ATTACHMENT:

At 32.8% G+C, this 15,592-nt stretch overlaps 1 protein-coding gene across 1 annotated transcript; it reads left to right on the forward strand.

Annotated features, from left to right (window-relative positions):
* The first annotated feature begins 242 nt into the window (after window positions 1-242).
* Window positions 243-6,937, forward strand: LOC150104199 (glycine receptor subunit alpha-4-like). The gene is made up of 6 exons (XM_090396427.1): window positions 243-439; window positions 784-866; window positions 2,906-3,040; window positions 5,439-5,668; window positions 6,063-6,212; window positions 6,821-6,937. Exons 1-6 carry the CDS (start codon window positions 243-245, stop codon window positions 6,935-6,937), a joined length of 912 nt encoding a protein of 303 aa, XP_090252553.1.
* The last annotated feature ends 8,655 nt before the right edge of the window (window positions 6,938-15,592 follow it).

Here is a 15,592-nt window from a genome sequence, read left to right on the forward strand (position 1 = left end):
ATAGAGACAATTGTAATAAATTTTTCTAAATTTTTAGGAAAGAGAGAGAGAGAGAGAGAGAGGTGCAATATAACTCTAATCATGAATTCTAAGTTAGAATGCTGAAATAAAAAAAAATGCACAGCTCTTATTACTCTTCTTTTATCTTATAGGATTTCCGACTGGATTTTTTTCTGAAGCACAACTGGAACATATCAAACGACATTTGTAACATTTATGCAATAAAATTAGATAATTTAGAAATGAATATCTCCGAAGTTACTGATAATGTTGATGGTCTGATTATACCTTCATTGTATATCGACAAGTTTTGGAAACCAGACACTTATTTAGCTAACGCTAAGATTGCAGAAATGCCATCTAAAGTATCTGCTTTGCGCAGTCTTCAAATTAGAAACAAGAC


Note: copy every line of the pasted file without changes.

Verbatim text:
At 32.8% G+C, this 15,592-nt stretch overlaps 1 protein-coding gene across 1 annotated transcript; it reads left to right on the forward strand.

Annotated features, from left to right (window-relative positions):
* The first annotated feature begins 242 nt into the window (after window positions 1-242).
* Window positions 243-6,937, forward strand: LOC150104199 (glycine receptor subunit alpha-4-like). The gene is made up of 6 exons (XM_090396427.1): window positions 243-439; window positions 784-866; window positions 2,906-3,040; window positions 5,439-5,668; window positions 6,063-6,212; window positions 6,821-6,937. Exons 1-6 carry the CDS (start codon window positions 243-245, stop codon window positions 6,935-6,937), a joined length of 912 nt encoding a protein of 303 aa, XP_090252553.1.
* The last annotated feature ends 8,655 nt before the right edge of the window (window positions 6,938-15,592 follow it).

Here is a 15,592-nt window from a genome sequence, read left to right on the forward strand (position 1 = left end):
ATAGAGACAATTGTAATAAATTTTTCTAAATTTTTAGGAAAGAGAGAGAGAGAGAGAGAGAGGTGCAATATAACTCTAATCATGAATTCTAAGTTAGAATGCTGAAATAAAAAAAAATGCACAGCTCTTATTACTCTTCTTTTATCTTATAGGATTTCCGACTGGATTTTTTTCTGAAGCACAACTGGAACATATCAAACGACATTTGTAACATTTATGCAATAAAATTAGATAATTTAGAAATGAATATCTCCGAAGTTACTGATAATGTTGATGGTCTGATTATACCTTCATTGTATATCGACAAGTTTTGGAAACCAGACACTTATTTAGCTAACGCTAAGATTGCAGAAATGCCATCTAAAGTATCTGCTTTGCGCAGTCTTCAAATTAGAAACAAGAC